BE STRONG - BE BRAVE - BE A RUNNER.
There is NO win or lose when you are a runner. You finish, learn a lesson, become stronger, build character and help others - LOVE this sport.
Support and encourage others - that is what it is all about
DO SOMETHING - "IF" you are ahead of me LEAD. "IF" you're behind me follow. IF your're not going to do anything "Get the HELL out of my way!"
enjoy your running
Dick for FOF
June 4th - 40th International YMCA CHOK International Bridge Race. Yes, you will start in Port Huron and end in Canatara Park. https://raceroster.com/events/2017/9258/ymca-chok-international-bridge-race
Price Increase tonight
June 18th - 31st Huron House Boys Home. Route is along the waterfront trail in Bright's Grove. https://raceroster.com/events/2017/9712/huron-house-boys-home. Big Family event with a Pancake breakfast at the end.
July 15th - St. Clair River Run. https://raceroster.com/events/2017/12857/st-clair-river-run-2017
Price increase tonight.
July 22nd - Bluewater Triathlon and Duathlon with IronKids (July 23rd). What a spectactular event to be involved with all starting and ending at Bright's Grove public School along the water's edge.
http://www.bluewatertriathlon.ca/. You can do as a team/individual/Olympic or sprint. oh the choices you have.
Aug 12th - 5th Annual Wambo Run. https://raceroster.com/events/2017/11648/5th-annual-wambo-river-run
PSSST - they give you cheesecake when you cross the finish line. just saying.
Sept 10th - Race for Health https://raceroster.com/events/2017/11752/race-for-health. Starts and ends on the track. How fun is that.
EXTEND YOUR LIFE!
Running may be the single most effective exercise to increase life expectancy, according to a new review and analysis of past research about exercise and premature death. The new study found that, compared to nonrunners, runners tended to live about three additional years, even if they run slowly or sporadically and smoke, drink or are overweight. No other form of exercise that researchers looked at showed comparable impacts on life span.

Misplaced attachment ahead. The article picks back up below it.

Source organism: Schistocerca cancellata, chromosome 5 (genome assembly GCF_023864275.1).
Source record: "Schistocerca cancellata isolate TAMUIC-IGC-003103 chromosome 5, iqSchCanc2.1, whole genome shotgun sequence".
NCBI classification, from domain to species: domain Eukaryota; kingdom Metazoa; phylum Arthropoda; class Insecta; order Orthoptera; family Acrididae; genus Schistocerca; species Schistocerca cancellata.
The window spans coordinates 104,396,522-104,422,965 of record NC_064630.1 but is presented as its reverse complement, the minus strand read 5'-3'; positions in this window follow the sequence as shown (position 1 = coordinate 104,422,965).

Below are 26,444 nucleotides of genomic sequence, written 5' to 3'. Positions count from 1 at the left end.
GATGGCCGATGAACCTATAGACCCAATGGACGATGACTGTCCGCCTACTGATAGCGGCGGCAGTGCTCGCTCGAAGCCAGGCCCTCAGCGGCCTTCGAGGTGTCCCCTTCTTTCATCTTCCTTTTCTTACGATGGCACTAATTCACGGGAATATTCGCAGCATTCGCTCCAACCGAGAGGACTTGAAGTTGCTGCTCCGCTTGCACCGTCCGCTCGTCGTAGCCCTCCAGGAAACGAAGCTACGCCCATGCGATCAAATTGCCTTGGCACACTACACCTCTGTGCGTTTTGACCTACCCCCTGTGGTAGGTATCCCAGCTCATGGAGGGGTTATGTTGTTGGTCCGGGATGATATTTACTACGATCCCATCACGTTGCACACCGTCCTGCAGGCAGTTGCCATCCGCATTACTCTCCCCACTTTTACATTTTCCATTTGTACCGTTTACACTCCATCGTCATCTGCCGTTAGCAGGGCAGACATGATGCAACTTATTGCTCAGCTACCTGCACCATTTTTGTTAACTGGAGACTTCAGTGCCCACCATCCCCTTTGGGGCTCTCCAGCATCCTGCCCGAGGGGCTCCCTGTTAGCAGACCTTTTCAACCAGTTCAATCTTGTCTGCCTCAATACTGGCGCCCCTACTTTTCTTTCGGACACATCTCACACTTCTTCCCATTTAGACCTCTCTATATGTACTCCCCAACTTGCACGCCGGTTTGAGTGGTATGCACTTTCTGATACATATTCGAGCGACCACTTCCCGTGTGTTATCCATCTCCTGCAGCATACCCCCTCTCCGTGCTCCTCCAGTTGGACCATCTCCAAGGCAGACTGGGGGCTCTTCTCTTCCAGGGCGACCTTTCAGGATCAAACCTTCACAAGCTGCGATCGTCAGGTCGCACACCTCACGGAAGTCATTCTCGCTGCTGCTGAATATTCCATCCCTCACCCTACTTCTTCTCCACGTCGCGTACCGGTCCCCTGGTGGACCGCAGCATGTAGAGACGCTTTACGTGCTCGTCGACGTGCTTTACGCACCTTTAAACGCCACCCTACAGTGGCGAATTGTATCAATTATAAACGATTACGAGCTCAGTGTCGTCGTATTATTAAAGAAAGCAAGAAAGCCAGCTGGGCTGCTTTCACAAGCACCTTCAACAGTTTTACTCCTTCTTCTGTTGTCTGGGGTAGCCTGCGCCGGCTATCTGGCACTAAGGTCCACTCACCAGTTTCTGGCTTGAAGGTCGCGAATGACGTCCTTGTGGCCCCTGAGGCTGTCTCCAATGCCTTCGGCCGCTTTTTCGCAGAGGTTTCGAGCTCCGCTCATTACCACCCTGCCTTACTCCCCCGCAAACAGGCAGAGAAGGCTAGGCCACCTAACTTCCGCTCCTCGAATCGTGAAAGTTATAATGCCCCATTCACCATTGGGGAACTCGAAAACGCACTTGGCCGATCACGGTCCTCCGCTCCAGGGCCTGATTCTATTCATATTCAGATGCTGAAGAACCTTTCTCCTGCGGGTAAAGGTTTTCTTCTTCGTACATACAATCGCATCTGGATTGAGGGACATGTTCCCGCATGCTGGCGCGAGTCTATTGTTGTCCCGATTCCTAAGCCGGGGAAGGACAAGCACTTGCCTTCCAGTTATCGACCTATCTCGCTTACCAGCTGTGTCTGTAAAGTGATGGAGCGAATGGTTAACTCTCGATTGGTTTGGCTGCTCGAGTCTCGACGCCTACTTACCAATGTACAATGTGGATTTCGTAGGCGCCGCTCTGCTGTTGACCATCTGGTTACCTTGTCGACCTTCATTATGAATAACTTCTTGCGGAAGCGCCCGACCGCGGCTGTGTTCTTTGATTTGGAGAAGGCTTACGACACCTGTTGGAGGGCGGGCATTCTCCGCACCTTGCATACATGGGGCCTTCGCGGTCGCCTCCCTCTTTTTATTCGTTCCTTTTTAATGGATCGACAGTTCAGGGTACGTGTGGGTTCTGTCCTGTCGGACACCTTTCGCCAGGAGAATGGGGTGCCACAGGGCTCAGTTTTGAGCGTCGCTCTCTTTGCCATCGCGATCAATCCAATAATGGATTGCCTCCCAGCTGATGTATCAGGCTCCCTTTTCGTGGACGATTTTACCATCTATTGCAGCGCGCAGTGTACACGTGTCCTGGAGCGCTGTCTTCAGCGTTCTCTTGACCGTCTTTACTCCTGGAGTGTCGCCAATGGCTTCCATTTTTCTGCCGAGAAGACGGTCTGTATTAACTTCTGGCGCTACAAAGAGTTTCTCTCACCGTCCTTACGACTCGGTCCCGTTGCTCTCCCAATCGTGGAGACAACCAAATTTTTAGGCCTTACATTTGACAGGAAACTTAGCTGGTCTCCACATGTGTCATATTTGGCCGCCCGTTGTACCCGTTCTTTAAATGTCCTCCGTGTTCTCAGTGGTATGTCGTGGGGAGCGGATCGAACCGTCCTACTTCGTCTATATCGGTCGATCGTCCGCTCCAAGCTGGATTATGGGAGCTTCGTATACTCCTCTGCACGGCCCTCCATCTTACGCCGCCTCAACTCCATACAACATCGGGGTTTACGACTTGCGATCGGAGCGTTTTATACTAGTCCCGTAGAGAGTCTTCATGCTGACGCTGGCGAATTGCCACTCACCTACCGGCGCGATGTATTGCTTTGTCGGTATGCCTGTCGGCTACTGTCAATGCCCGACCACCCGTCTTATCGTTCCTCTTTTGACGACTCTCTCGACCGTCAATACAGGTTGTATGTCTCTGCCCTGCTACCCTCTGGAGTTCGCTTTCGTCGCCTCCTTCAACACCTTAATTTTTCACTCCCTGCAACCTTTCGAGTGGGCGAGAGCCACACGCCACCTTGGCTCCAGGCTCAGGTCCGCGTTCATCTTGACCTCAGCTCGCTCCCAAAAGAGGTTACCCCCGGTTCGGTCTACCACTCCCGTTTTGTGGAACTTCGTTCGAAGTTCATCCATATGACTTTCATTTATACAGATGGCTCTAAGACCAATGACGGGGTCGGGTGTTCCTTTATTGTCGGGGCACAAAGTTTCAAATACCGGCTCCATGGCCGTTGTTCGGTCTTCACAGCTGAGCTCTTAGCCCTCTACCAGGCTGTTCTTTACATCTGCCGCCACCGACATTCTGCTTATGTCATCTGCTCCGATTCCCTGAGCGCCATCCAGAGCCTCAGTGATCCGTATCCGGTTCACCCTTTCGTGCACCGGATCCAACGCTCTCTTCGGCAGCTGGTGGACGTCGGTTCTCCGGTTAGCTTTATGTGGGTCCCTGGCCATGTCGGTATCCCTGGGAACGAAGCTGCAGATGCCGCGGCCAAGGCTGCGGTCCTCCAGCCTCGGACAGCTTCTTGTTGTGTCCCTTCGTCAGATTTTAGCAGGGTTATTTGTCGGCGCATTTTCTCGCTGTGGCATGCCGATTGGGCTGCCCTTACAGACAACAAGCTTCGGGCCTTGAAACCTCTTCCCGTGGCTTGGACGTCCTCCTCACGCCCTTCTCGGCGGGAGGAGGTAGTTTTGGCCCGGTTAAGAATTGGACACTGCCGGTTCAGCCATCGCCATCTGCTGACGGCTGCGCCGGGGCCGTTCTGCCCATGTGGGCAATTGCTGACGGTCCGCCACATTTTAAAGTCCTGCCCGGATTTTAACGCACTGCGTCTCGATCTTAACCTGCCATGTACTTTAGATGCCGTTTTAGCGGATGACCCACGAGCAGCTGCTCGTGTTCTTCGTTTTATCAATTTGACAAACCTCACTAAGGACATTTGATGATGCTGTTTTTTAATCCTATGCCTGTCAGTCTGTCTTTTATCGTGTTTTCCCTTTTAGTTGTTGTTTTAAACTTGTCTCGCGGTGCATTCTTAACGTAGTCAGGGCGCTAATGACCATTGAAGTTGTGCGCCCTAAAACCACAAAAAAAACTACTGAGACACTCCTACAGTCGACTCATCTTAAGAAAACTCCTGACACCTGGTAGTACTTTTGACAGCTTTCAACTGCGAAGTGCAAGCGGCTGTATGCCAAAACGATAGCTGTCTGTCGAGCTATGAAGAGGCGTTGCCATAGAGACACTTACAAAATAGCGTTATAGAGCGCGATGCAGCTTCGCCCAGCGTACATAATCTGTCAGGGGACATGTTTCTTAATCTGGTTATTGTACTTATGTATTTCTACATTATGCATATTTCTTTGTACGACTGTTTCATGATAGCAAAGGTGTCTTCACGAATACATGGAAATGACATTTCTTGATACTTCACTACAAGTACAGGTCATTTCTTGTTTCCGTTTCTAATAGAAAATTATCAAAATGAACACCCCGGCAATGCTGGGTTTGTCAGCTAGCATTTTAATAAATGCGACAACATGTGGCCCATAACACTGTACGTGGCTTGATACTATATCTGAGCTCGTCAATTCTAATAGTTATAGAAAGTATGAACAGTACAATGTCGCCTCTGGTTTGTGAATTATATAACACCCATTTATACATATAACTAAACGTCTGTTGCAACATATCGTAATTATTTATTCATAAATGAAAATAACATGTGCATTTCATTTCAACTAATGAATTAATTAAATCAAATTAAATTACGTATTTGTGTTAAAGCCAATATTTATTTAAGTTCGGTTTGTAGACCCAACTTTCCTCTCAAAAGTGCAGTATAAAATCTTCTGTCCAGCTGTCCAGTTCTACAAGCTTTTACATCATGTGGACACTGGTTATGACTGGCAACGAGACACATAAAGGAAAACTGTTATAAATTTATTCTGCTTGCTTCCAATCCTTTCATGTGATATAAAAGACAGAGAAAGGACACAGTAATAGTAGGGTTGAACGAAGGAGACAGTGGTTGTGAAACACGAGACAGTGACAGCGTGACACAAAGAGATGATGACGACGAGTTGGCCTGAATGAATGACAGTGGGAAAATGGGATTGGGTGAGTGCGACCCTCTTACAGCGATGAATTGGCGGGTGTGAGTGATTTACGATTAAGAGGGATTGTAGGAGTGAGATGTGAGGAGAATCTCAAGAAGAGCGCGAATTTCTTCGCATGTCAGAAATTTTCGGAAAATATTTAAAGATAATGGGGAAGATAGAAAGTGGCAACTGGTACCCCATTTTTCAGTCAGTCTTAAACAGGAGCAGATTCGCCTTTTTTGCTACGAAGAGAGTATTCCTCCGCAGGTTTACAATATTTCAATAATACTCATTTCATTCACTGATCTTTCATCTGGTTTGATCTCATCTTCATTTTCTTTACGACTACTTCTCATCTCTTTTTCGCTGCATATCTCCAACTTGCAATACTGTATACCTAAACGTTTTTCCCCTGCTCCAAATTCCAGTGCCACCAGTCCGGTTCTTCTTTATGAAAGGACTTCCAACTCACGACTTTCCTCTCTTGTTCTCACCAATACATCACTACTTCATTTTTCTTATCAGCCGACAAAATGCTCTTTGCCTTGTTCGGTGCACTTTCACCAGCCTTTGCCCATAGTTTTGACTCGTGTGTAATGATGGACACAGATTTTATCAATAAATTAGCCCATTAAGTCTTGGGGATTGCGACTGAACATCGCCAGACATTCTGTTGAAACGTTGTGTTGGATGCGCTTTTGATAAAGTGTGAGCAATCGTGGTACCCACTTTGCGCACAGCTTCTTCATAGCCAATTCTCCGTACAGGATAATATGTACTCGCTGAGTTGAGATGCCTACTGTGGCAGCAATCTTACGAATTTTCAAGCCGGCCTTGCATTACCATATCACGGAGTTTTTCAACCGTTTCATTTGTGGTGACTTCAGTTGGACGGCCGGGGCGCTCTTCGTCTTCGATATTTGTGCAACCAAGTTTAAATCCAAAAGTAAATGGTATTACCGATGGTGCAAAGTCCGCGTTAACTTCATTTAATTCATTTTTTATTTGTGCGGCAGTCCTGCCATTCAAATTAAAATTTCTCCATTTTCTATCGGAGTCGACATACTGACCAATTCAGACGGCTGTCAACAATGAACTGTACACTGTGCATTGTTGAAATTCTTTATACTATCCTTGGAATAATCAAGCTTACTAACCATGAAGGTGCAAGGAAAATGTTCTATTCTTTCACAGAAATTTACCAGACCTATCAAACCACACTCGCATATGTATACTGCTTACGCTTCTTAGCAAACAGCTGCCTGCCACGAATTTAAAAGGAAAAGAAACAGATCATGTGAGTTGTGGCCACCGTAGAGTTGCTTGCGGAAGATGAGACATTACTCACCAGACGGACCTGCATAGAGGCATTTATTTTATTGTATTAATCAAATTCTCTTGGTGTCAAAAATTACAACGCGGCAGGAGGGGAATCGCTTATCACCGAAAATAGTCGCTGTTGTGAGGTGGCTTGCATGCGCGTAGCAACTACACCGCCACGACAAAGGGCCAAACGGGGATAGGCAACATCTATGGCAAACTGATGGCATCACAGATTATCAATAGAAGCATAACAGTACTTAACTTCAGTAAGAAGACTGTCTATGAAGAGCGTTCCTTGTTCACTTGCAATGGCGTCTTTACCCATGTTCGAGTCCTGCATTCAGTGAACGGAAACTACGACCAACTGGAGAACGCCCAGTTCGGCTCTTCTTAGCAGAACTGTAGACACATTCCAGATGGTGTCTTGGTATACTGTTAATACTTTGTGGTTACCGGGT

The findings come as a follow-up to a study done three years ago, in which a group of distinguished exercise scientists scrutinized data from a large trove of medical and fitness tests conducted at the Cooper Institute in Dallas. That analysis found that as little as five minutes of daily running was associated with prolonged life spans.
After that study was released, the researchers were inundated with queries from fellow scientists and the general public, says Duck-chul Lee, a professor of kinesiology at Iowa State University and a co-author of the study. Some people asked if other activities, such as walking, were likely to be as beneficial as running for reducing mortality risks.
High-mileage runners wondered if they could be doing too much, and if at some undefined number of miles or hours, running might become counterproductive and even contribute to premature mortality,
And a few people questioned whether running really added materially to people’s life spans. Could it be, they asked rather peevishly, that if in order to reduce your risk of dying by a year, you had to spend the equivalent of a year’s worth of time on the trails or track, producing no discernible net gain?